This is my scenario for how the last two days of the MPs’ stage of the Tory leadership ballot will play out – which of course by definition means none of it will happen (and the clever money probably bets against me).
Most of the 30 votes won by the defeated Brexiteer Dominic Raab will transfer to Johnson – with perhaps just a few going to Sajid Javid, following his loud commitment to take the UK out of the EU by 31 October, no ifs or buts.
So it will be touch and go who is knocked out today, Javid or Rory Stewart – because Stewart’s decision to cast himself in the BBC debate last night as the only ‘honest’ candidate, against four putative con artists, will have reinforced some Tories’ fears that he is too divisive a character. Then, on Thursday, 313 Tory MPs have to decide who they want to pit against Johnson in four weeks of intense campaigning and hustings to win a majority of the votes of more than 100,000 Tory members.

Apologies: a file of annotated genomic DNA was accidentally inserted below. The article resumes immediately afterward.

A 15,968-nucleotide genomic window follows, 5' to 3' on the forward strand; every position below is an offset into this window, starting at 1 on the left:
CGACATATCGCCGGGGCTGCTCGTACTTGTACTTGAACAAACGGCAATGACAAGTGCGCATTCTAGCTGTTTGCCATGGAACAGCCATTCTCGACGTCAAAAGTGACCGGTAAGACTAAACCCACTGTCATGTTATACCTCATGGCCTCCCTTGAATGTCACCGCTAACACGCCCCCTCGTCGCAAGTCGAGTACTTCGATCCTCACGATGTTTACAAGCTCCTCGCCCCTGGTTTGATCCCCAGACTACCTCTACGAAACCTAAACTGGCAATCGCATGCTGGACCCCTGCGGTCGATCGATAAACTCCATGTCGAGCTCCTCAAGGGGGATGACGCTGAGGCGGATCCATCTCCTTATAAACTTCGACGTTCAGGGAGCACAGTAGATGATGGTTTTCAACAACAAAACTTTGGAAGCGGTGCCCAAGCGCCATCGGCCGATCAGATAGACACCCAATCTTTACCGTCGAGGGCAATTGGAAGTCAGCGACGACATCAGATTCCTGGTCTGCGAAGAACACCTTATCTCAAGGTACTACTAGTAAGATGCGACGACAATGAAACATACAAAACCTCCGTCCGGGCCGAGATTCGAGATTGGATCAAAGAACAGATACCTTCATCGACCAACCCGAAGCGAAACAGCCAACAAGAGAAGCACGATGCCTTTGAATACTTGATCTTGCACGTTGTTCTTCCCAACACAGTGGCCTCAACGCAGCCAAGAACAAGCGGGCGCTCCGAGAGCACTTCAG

If Javid sneaks home again, which he may do, then my guess is he becomes a casualty tomorrow. It would then be a play-off between Hunt and Gove – between the clever determined technocrat Hunt and the politician Gove who, with Johnson, persuaded 52% of the country to vote for Brexit and then fell out with him.
Many Tories believe only Gove can defeat Johnson, because having known and worked with him pretty much all his adult life, he knows best where he is vulnerable. But it would be high farce, Grand Guignol, for the final battle to be between the two who so spectacularly fell out during the 2016 leadership contest. So there would be the risk of collateral damage to the Tory party. It is quite a dilemma for non-committed Tory MPs, whether or not to test Johnson against his fiercest opponent, Gove.
I think that is where they will end up, but – as I said at the outset – my working assumption is that all my predictions will turn out wrong.
Robert Peston is ITV’s Political Editor. This article originally appeared in his ITV news blog.